The Dark Knight (2008)

The second installment to the Batman Trilogy was arguably the best creation of any film in a long time. Well, this is what the majority of audience says, thus considering the massive fanbase for this film. Fuelled by an exquisite portrayal of Joker’s sociopathic behavior by Heath Ledger, the film charms on several occasions. The growing intensity and chemistry between the protagonist and antagonist is the most scintillating part of this film, and keeps on getting better with each frame. Some of the scenes such as the bank heist, batman-joker interrogation scene, and the ending just helps the movie elevate to a God level.

Inception (2010)

My personal favorite from the Nolan filmography, “Inception” is one amongst my favorite films of 21st century too. Nolan conspires in towards a profound, relatable, but not much focused subject in practical lives, and talks about the quintessence of dreams. For me, “Inception” always charms with its VFX, original score and the concept encircling as the backdrop of film. With a star-studded cast featuring Leonardo DiCaprio, “Inception” takes us ahead of our time and shows us distant reality, thus trying to perplex us with multiple scenarios happening simultaneously. A film I can keep visiting anytime I want.

The Dark Knight Rises (2012)

The last installment to Nolan’s trilogy was too heavily built on mass destruction and offered a fitting replacement to Joker, in the name of Bane. The last part experiences irregular turbulence in its storytelling and has carious scenes shot with carelessness, thus which invokes less attention from the crowd. Nevertheless, it offers an even better display of CGI and VFX in this one, yet it only lacks an inquisitive script. Talks apart, I do remember the film did leave me spellbound on its well executed fight scene and the satisfying ending to any trilogy.

Interstellar (2014)

“Interstellar” would always be remembered because of the time when it was released for the screen and is poignantly powerful on certain occasions. Nolan brilliantly executes his notion and modus operandi towards human aesthetics and connects them with a space exploration story with emotions attached this time. The film entices with its slow burning takes at times, thus it seems that Nolan must have immensely been inspired from “2001: A Space Odyssey”. The film corresponds on a father-daughter relationship and also speaks about inevitability of time and survival. The background score and the dialogues are a tear-jerker in this film.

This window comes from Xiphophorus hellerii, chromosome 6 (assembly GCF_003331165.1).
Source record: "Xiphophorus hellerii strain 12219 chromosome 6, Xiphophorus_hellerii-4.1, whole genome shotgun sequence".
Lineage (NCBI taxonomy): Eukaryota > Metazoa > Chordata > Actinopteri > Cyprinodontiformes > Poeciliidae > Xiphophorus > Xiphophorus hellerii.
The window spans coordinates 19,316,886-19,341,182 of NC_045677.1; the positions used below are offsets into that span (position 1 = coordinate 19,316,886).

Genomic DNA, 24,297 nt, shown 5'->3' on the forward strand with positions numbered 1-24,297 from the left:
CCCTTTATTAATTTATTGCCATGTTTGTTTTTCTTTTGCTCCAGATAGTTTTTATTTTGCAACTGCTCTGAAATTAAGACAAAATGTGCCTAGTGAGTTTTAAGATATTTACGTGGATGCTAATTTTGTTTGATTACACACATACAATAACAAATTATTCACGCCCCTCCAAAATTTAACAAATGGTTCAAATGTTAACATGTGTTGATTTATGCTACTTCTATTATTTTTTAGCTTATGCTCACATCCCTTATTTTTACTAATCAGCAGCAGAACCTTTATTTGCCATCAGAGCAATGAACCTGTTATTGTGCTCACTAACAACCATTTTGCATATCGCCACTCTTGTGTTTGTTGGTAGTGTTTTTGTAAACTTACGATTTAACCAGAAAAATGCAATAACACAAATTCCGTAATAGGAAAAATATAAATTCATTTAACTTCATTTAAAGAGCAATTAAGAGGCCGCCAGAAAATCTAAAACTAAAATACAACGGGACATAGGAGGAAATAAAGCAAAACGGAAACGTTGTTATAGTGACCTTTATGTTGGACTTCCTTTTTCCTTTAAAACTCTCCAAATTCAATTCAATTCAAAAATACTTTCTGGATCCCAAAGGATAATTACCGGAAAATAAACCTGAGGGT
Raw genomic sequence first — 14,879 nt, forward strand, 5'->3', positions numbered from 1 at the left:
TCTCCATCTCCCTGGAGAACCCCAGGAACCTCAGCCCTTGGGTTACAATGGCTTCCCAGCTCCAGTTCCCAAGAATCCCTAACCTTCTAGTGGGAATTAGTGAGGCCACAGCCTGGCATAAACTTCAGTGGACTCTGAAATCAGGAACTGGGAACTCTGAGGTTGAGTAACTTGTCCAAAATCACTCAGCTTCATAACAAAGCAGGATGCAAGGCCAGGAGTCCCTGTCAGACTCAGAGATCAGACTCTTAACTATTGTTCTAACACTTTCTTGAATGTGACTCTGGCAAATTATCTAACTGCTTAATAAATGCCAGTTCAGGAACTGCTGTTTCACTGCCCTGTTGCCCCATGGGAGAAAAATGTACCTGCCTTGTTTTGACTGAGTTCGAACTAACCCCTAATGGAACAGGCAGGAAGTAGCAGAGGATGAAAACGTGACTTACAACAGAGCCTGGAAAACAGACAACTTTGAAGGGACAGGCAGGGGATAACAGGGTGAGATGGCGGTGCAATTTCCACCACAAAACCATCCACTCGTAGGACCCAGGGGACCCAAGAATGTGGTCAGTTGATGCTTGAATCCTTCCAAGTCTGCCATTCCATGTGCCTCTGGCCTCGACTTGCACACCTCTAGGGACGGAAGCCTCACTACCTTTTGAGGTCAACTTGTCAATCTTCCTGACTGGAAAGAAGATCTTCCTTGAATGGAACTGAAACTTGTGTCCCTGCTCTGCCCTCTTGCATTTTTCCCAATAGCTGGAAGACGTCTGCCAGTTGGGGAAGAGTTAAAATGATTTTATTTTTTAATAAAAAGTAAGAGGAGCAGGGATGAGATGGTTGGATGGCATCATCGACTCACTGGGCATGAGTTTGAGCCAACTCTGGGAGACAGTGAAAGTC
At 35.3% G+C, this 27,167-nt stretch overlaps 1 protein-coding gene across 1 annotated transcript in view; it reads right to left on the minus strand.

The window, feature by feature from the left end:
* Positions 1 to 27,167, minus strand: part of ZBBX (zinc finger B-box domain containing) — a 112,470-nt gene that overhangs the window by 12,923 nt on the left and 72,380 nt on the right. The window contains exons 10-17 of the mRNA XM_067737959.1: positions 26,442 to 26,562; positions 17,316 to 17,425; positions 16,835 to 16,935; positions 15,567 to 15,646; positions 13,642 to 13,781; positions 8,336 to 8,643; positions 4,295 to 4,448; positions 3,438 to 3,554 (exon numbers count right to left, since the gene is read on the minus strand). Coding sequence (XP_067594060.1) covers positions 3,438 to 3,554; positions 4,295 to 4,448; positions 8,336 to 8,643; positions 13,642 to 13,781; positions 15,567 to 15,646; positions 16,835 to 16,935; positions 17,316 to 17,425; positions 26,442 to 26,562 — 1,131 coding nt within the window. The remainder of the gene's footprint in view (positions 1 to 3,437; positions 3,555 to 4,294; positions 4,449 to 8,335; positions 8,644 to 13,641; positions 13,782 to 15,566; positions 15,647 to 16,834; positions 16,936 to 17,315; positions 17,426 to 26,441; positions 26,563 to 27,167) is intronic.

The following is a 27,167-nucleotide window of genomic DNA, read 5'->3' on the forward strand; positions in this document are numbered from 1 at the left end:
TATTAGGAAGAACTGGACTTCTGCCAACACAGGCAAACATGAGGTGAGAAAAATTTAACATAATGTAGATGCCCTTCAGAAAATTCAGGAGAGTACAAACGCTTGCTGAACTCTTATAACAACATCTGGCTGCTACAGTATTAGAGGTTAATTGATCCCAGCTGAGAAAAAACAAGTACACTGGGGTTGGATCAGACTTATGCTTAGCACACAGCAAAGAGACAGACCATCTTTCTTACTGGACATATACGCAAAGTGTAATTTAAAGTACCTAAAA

Dunkirk (2017)

A technical masterpiece as suggested by the famous critics of the world, “Dunkirk” seems to be Nolan’s most complete film rich on technicalities, emotions, and the screenplay juxtaposes well with the filmmaking style portrayed in this one. Nolan is apparently developing himself more mature and profound on filmmaking with each film coming in, and this one is specifically meant to be watched in a 70mm. A visual delight, alongside the fikm is exquisitely well adapted considering the historical context and makes us feel we are actually glimpsing the harsh wartime of 1940s. With a rocksolid cinematography, the film goes further ahead and doesn’t leave a single opportunity in getting precious acclaim.

Ranking each Nolan’s film in terms of filmmaking technicality and personal choice;

1. Inception- 4.5/5

2. Dunkirk- 4/5

3. The Dark Knight- 4/5

4. Interstellar- 4/5

5. The Prestige- 4/5

6. Memento- 4/5

7. Insomnia- 3.5/5

8. Batman Begins- 3.5/5

9. The Dark Knight Rises- 3/5

10. Following- 3/5

Please do let me know what you guys think about the extraordinary works of this master filmmaker. Just can’t wait for Tenet anymore!

2 Comments Add yours

  1. I’ve seen only three of his films: Dunkirk, Interstellar, and Inception. I would rank Interstellar first, because it really moved me, followed by Inception and Dunkirk. He truly is a remarkable filmmaker.

    Liked by 1 person

    1. Manan Mehta says:

      I love his works, he is truly an example of role model for modern millennial cinephiles. You gotta check out “The Batman Trilogy”, “Mememto” and “The Prestige”. You’ll love all of em!

      Liked by 1 person